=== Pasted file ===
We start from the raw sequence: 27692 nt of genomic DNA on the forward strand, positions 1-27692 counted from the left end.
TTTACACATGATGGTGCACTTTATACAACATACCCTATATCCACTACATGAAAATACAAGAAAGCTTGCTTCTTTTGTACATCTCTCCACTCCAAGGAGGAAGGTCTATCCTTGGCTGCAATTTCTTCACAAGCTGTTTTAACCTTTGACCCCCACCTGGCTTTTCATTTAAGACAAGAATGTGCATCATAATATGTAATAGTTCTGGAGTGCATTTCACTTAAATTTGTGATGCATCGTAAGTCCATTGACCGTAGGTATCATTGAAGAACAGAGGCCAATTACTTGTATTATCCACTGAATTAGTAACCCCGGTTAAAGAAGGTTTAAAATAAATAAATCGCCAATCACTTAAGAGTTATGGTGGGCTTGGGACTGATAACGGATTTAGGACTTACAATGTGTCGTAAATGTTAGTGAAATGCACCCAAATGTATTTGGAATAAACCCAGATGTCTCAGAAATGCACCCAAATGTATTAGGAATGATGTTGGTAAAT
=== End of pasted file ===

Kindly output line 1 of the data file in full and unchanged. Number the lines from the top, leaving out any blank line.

We start from the raw sequence: 27692 nt of genomic DNA on the forward strand, positions 1-27692 counted from the left end.